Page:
by Mary Jo
Yule logs have a long tradition in Northern European winter festivals, probably a fusion of winter solstice customs with Christian Christmas celebrations. Traditionally a large log would be dragged into the house and lit on Christmas Eve and it was supposed to burn for at least three days, or better yet, till the New Year.
This made a great deal of sense when household gathered around a hearth, but as times changed and hearths were replaced by wood burning stoves, what became of the Yule log?
Why, it became a cake! In 19th century France, the Yule log tradition was transformed into the magnificent Bûche de Noël, a delicious roll cake designed to look like a Yule log. The filling can be chocolate, vanilla, or perhaps chestnut cream. (I always go for chocolate. <G>) The icing is often chocolate but can a pale butter cream. In either case, the icing is scored with a knife or fork to create the appearance of bark.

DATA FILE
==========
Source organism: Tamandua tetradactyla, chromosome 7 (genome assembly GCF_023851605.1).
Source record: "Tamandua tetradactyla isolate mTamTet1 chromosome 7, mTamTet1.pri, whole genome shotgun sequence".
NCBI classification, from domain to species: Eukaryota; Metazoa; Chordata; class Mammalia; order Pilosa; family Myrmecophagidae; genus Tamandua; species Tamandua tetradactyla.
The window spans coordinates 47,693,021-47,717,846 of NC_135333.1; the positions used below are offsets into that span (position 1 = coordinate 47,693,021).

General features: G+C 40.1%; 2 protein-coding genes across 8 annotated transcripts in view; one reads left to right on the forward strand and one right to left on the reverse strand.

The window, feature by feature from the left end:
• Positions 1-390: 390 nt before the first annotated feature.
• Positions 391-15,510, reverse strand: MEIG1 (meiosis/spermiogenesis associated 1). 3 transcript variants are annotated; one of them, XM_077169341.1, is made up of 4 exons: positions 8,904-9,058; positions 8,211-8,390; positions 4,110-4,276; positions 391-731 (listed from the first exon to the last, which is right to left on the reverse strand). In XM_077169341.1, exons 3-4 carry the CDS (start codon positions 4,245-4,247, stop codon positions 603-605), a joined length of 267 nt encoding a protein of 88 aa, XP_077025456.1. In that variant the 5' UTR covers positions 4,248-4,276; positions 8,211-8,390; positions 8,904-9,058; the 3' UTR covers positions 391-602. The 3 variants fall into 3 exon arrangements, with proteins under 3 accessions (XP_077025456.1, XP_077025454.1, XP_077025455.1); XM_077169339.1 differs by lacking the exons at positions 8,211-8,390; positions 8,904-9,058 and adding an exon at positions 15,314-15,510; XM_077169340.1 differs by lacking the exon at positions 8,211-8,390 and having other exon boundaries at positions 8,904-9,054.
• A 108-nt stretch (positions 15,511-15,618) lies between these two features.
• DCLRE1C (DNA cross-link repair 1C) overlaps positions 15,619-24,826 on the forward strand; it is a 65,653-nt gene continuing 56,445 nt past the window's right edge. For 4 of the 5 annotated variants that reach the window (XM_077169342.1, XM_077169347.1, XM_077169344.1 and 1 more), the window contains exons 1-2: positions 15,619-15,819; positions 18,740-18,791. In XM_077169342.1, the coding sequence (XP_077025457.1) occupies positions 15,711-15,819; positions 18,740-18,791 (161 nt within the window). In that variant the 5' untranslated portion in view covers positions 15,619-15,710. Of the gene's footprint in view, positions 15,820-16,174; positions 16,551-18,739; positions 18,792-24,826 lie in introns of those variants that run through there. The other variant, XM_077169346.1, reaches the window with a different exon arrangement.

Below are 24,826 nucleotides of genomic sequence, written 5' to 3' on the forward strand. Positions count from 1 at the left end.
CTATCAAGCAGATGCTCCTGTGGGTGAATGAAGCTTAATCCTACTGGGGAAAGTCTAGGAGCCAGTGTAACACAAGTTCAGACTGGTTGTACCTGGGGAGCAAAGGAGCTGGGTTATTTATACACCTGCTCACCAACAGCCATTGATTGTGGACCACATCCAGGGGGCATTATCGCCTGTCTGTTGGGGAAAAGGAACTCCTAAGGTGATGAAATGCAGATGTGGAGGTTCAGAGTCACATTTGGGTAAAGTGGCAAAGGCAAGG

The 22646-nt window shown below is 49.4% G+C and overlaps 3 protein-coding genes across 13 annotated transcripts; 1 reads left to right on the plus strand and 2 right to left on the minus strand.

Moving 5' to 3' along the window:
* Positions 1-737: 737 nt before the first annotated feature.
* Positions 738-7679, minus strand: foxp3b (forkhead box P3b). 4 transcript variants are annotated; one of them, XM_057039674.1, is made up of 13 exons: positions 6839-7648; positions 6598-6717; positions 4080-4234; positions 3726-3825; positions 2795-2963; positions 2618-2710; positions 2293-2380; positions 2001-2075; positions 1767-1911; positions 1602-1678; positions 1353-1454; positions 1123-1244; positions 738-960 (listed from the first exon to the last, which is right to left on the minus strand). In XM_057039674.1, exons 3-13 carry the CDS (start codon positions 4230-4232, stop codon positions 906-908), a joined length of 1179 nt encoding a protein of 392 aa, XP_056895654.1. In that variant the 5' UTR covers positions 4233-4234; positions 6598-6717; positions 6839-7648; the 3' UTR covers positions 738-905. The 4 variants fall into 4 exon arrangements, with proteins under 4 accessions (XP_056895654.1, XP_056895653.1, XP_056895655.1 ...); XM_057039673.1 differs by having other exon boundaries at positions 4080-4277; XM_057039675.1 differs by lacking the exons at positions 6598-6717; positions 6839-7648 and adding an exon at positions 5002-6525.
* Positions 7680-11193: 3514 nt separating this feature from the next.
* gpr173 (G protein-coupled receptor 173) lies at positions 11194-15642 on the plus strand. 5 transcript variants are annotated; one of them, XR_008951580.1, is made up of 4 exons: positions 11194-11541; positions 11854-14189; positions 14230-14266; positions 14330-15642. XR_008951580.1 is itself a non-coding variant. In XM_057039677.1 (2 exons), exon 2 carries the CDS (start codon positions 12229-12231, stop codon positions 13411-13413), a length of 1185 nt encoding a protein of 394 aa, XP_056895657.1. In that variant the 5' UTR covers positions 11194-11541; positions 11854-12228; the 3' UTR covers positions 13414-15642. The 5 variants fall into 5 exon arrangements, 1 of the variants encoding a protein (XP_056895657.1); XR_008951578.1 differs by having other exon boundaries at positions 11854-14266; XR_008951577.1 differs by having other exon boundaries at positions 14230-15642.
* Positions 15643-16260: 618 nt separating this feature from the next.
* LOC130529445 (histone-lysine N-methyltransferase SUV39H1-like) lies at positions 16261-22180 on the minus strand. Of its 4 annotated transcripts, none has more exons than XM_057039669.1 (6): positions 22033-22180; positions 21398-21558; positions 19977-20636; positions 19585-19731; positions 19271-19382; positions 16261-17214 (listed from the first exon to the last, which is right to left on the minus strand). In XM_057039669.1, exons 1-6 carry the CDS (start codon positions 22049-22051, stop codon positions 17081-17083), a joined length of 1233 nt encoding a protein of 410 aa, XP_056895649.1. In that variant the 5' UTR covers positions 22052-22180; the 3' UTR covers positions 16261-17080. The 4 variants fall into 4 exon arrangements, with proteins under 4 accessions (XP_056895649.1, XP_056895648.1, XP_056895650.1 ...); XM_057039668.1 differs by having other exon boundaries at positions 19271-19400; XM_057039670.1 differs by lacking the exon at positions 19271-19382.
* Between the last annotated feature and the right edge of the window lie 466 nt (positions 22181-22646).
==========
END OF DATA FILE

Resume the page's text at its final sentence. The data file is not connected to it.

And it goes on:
The log is often decorated. There may be holiday items like little Clauses, but I like the traditional bright berries and meringue mushrooms designed to make the log look more foresty.
I'd heard of Bûche de Noël cakes, but didn't meet up with them in person until fairly recently. I was delighted when they appeared at my local gourmet market, saddened when the market no longer brought them in, and was ecstatic when a French bakery opened nearby and began to offer the real thing. They were a stunner at Christmas Eve parties and disappeared until only smear of crumbs and icing were left.
More recently, they have started to appear in multiple markets, a happy benefit of globalization of food. The one I got this year was less elaborate, but it still tasted very, very good!
Have you experience a Bûche de Noël? If so, what did you think of it? Did you imagine ancient northern forest–or was it mostly about the chocolate? <G> Tell me about it!
Mary Jo, with one large slice of log preserved in the freezer to surprise and delight later.